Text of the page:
The Late May To Early June 1934 Heatwave

The Midwest hardly ever reaches 100 degrees anymore, but from May 28 to August 19, 1934 the Midwest recorded temperatures over 100 degrees on seventy-two of eighty-three days.  Here is an animation of the May 28 to June 3, 1934 heatwave.

Midwest summer temperatures have become much less extreme over the past century. The average daily temperature range of temperature has dropped about three degrees.

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7 Responses to The Late May To Early June 1934 Heatwave

  1. GW Smith says:

    The alarmists are not going to like you, Tony.

  2. gregole says:

    While not in the Midwest, Phoenix is typically a hot place to live.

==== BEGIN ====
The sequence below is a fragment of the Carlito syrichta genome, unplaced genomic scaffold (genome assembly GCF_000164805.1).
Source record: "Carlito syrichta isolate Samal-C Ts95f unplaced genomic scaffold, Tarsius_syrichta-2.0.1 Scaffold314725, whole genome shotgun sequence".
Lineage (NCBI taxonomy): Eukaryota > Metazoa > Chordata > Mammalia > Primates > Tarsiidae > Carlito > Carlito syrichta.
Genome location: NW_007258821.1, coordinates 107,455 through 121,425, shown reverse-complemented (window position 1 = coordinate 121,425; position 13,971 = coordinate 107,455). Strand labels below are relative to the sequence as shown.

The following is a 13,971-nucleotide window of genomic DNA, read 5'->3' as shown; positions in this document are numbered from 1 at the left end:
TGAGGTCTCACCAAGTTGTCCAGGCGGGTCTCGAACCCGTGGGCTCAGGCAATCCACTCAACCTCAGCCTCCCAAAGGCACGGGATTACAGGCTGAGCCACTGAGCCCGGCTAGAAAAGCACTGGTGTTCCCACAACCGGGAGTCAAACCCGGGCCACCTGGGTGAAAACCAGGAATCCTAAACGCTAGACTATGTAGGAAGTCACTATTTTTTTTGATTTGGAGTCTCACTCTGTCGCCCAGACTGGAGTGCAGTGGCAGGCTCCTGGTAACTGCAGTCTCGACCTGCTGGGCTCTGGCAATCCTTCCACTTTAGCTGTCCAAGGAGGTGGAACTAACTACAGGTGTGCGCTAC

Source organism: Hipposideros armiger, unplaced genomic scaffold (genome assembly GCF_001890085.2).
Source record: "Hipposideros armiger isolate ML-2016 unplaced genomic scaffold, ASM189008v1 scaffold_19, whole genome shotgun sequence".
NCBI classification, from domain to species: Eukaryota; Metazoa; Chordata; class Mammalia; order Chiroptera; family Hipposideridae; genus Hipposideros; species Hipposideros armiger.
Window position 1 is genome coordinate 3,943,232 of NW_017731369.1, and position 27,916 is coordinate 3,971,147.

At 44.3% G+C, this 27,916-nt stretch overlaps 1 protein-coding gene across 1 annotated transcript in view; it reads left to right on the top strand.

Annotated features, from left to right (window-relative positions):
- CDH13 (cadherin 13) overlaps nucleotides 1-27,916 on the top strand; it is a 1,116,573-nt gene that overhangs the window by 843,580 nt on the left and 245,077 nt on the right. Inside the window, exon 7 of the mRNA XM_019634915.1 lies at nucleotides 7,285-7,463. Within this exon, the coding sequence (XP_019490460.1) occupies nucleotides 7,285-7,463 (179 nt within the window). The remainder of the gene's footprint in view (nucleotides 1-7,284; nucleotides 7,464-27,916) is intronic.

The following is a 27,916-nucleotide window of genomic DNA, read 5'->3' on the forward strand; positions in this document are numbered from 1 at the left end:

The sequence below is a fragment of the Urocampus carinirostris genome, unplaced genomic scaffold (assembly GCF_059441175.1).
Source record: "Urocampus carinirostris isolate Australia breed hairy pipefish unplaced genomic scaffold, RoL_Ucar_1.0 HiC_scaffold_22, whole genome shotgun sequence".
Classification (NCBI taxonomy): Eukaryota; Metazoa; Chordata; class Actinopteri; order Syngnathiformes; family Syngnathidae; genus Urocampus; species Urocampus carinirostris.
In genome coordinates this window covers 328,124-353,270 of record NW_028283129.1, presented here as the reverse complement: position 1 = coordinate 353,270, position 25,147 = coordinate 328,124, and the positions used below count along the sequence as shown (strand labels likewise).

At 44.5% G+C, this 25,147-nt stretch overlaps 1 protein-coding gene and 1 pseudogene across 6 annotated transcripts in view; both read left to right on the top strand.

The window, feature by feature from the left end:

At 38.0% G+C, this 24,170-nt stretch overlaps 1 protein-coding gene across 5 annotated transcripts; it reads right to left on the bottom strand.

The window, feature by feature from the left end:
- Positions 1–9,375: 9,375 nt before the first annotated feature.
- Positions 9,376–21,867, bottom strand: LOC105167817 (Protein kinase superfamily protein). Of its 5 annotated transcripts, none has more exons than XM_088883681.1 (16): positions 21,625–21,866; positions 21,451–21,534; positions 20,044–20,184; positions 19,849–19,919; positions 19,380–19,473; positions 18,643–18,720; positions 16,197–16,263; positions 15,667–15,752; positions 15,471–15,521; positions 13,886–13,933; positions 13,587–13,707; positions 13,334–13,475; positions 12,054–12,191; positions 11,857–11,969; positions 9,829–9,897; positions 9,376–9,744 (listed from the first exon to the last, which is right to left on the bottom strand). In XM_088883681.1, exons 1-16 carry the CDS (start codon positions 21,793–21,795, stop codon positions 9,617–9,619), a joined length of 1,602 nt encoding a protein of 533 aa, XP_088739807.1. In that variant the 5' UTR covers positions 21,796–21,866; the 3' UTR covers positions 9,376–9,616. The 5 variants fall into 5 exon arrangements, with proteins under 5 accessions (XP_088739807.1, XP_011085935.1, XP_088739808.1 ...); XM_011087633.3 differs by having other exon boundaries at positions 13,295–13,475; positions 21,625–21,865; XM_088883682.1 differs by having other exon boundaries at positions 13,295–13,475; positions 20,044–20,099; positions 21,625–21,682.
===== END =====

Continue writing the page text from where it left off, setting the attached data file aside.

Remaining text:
Update 2018 from Phoenix, Arizona: Grateful for the slow start to summer. We are just barely cresting into triple digits. And recall, Phoenix was predicted to be unlivable due to Mann-Made Global Warming. (See “Bird on Fire”).

    Note to haters: Phoenix is just fine.

    • tonyheller says:

      I started at ASU in 1974. During June and July, 1974 Phoenix had 19 consecutive days over 110 degrees, the all-time record.

  3. Ice Age 2050 says:

    Thanks for the info Tony. Much appreciated. Your graphs are the truth and they are amazing. I would not have wanted to live during the 1930s.

    • Ice Age 2050 says:

      Tony, you are a good computer expert. I have a question. I want to embed the National Weather Service’s Watches and Warnings to my website as well as a live Radar thing. How am I able to do this? Thanks,

  4. Andy DC says:

    Every idiot knows that the 1930’s were back in the Precambrian Era, long before the thermometer was invented, long before the dinosaur had been domesticated per Fred Flintstone! How dare you try to deceive the public, with those totally misleading charts provided by Big Oil! Shame on you!

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